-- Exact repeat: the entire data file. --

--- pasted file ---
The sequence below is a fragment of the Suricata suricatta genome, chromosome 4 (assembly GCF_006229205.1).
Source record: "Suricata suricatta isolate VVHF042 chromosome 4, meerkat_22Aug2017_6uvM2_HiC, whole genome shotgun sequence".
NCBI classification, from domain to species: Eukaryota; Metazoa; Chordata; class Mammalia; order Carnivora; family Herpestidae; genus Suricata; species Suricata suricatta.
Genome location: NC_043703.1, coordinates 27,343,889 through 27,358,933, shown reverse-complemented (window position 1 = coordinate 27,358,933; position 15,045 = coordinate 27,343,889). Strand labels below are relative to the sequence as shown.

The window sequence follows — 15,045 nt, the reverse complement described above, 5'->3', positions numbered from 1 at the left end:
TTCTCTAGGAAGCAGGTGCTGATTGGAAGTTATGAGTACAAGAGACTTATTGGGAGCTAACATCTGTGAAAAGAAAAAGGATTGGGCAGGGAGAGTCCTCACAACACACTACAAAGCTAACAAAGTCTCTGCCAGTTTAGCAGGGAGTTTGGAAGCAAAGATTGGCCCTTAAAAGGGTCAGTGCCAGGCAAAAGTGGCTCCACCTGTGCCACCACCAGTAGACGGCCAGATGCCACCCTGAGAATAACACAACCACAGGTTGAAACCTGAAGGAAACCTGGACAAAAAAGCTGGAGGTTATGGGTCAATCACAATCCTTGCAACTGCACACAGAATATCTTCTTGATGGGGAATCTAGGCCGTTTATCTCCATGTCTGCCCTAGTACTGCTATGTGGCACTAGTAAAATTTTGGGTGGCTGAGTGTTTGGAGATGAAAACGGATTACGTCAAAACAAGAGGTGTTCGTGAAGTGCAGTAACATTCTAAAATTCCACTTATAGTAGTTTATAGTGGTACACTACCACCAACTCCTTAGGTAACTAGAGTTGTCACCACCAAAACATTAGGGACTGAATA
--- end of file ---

The sequence below is a fragment of the Suricata suricatta genome, chromosome 4 (assembly GCF_006229205.1).
Source record: "Suricata suricatta isolate VVHF042 chromosome 4, meerkat_22Aug2017_6uvM2_HiC, whole genome shotgun sequence".
NCBI classification, from domain to species: Eukaryota; Metazoa; Chordata; class Mammalia; order Carnivora; family Herpestidae; genus Suricata; species Suricata suricatta.
Genome location: NC_043703.1, coordinates 27,343,889 through 27,358,933, shown reverse-complemented (window position 1 = coordinate 27,358,933; position 15,045 = coordinate 27,343,889). Strand labels below are relative to the sequence as shown.

The window sequence follows — 15,045 nt, the reverse complement described above, 5'->3', positions numbered from 1 at the left end:
TTCTCTAGGAAGCAGGTGCTGATTGGAAGTTATGAGTACAAGAGACTTATTGGGAGCTAACATCTGTGAAAAGAAAAAGGATTGGGCAGGGAGAGTCCTCACAACACACTACAAAGCTAACAAAGTCTCTGCCAGTTTAGCAGGGAGTTTGGAAGCAAAGATTGGCCCTTAAAAGGGTCAGTGCCAGGCAAAAGTGGCTCCACCTGTGCCACCACCAGTAGACGGCCAGATGCCACCCTGAGAATAACACAACCACAGGTTGAAACCTGAAGGAAACCTGGACAAAAAAGCTGGAGGTTATGGGTCAATCACAATCCTTGCAACTGCACACAGAATATCTTCTTGATGGGGAATCTAGGCCGTTTATCTCCATGTCTGCCCTAGTACTGCTATGTGGCACTAGTAAAATTTTGGGTGGCTGAGTGTTTGGAGATGAAAACGGATTACGTCAAAACAAGAGGTGTTCGTGAAGTGCAGTAACATTCTAAAATTCCACTTATAGTAGTTTATAGTGGTACACTACCACCAACTCCTTAGGTAACTAGAGTTGTCACCACCAAAACATTAGGGACTGAATA